Friday, September 21, 2012

FFB: Curse of the Island Pool - Virginia Coffman

I wonder if Coffman read any Anne Radcliffe.  She seems to have taken the formula of the late 18th century Gothic thriller and given it the modern update that everyone is now familiar with.  In her third novel Curse of the Island Pool (1965) she gives us a textbook example of what would become the template for all Gothic suspense books in the craze that developed in the mid 60s and lasted well into the early 80s. Young American heiress travels to an exotic country where she meets a modern day Byronic hero, several superstitious and secretive servants, a puzzling mysterious death and most important of all a house and estate with a terrible secret. It's a good one, my friends.

First introduced to us in her San Francisco home as Cathy Blake, our heroine quickly learns that she is the long lost heir to the Amber fortune and is now the new owner of the plantation formerly owned by her dead cousin Ellen Amber. Cathy flies to a little island in the Antilles (called St. Cloud in the book but in reality St. Vincent) where she meets her other cousin Michael Amber, our dark and mysterious Byronic hero. Almost immediately Cathy's head is filled with colorful anecdotes about Ellen's unusual death in the island pool of the title. Slightly sinister Soochi, a young maid in the Amber household, frequently talks of Ellen's ghost haunting the grounds and Miss Nell, the elderly housekeeper and Ellen's only friend, warns Cathy to beware of all the Ambers. They are up to no good and she is convinced one of them caused Ellen's death. If all this whispered gossip and chattering superstition were not enough Cathy is woken almost every night by the sound of drums in the forest. There are hints that the locals use the area around the lagoon for voodoo rituals and God knows what else.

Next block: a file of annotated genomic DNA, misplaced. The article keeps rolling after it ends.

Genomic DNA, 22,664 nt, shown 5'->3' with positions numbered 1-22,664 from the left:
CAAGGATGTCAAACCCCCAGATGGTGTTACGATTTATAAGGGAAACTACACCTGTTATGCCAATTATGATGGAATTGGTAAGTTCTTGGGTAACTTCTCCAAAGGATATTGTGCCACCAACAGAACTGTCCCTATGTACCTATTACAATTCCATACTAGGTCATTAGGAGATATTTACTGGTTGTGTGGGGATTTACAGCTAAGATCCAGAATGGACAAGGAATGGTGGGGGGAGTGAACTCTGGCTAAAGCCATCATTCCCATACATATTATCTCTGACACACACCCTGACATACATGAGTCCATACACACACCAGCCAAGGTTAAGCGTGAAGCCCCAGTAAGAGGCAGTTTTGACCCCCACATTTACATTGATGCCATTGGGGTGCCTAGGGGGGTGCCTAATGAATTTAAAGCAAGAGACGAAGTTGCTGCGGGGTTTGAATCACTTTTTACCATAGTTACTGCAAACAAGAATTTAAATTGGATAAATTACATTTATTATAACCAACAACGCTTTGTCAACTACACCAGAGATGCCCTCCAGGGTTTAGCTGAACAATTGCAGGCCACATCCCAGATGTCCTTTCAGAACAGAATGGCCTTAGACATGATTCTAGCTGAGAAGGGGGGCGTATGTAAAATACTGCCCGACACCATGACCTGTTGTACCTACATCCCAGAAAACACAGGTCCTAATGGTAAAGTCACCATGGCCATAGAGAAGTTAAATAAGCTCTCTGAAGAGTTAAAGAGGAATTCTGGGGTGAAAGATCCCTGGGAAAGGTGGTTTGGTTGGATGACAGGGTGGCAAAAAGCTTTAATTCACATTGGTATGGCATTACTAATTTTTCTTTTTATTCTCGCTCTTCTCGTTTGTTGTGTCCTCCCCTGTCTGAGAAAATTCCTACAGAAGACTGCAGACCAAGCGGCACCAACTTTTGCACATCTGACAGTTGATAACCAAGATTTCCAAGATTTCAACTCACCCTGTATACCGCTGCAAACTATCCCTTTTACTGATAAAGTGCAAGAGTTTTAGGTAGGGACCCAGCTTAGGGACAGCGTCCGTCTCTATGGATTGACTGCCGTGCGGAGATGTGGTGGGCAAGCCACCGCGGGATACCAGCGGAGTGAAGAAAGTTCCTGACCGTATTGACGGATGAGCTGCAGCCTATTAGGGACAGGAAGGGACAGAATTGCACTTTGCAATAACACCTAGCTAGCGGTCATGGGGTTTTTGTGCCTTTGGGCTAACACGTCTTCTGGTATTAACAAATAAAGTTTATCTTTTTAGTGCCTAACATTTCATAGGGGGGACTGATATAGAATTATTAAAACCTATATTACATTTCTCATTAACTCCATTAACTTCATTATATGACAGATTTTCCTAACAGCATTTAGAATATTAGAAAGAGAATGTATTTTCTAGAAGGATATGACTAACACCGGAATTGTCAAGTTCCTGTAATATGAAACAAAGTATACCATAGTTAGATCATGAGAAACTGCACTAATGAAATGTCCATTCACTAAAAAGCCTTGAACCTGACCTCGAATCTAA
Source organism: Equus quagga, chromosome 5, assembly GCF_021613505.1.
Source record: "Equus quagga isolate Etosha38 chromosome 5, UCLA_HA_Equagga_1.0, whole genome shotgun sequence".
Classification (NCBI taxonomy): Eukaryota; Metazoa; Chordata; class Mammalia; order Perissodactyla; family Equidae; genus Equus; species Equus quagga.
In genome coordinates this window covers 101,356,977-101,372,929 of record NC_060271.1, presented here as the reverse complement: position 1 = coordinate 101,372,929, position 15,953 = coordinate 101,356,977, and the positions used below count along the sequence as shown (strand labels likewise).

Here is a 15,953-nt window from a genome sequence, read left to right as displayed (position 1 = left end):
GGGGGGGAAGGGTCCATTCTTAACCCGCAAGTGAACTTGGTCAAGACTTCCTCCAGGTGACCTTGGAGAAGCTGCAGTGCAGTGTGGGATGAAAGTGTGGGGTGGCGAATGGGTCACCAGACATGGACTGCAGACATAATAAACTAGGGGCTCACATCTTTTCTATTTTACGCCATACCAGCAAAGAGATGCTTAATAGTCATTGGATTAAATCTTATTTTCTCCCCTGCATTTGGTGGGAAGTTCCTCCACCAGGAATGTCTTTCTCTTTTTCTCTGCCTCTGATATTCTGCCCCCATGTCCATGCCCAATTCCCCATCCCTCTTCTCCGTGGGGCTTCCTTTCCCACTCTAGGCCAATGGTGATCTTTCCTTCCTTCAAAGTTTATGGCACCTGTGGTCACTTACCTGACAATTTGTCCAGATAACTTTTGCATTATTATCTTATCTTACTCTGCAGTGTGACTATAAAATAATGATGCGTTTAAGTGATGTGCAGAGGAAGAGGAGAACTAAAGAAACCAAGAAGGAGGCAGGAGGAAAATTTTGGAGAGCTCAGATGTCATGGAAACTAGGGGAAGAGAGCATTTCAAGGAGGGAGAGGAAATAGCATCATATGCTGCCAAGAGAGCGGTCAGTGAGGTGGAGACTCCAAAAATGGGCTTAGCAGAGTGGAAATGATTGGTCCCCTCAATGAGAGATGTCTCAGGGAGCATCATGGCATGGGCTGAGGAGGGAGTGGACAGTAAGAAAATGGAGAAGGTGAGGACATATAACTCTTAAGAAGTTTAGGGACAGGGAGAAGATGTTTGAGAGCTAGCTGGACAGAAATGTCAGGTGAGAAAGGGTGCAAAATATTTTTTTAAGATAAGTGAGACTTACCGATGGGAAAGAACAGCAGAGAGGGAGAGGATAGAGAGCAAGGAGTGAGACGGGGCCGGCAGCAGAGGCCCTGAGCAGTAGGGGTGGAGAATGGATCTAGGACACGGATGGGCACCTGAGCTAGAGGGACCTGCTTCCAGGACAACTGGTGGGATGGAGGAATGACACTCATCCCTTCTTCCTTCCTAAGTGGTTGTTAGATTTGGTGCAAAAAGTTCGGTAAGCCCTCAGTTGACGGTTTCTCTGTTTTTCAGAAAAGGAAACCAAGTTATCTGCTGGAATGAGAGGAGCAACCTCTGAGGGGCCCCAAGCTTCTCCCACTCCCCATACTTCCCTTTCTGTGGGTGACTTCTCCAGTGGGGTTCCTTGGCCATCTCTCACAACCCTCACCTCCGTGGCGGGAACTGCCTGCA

JMW Turner's painting of La Soufrière erupting in 1812.
Usually the house is the star in any true Gothic. Donald E. Westlake has joked that a Gothic is a book where the girl gets a house. A lampooning reduction of the often complex and involving plots but true nonetheless. However, in Curse of the Island Pool it is the surrounding grounds that become the foreboding presence in a role usually given to the house. The pool is the scene of Ellen's mysterious death a site Cathy finds herself drawn to repeatedly finding clue after clue all of which point to the possibility of not an accident but murder. Ominously, the island also has an active volcano La Soufrière -- literally "the sulfur one" -- smoking and belching and threatening to erupt in a violent display of ash and lava any day.

This is the grand stuff I expect from a Gothic. Far from the tawdry trash most people think of when Gothic novels are mentioned Coffmans' books are plot driven with unusually drawn characters. It should be larger than life, with a creepy setting that dominates the atmosphere and nearly controls the characters' lives. Coffman scores big with her setting. She found ways to invigorate the Gothic genre by choosing exotic settings rather than the usual damp castles in Germany and England.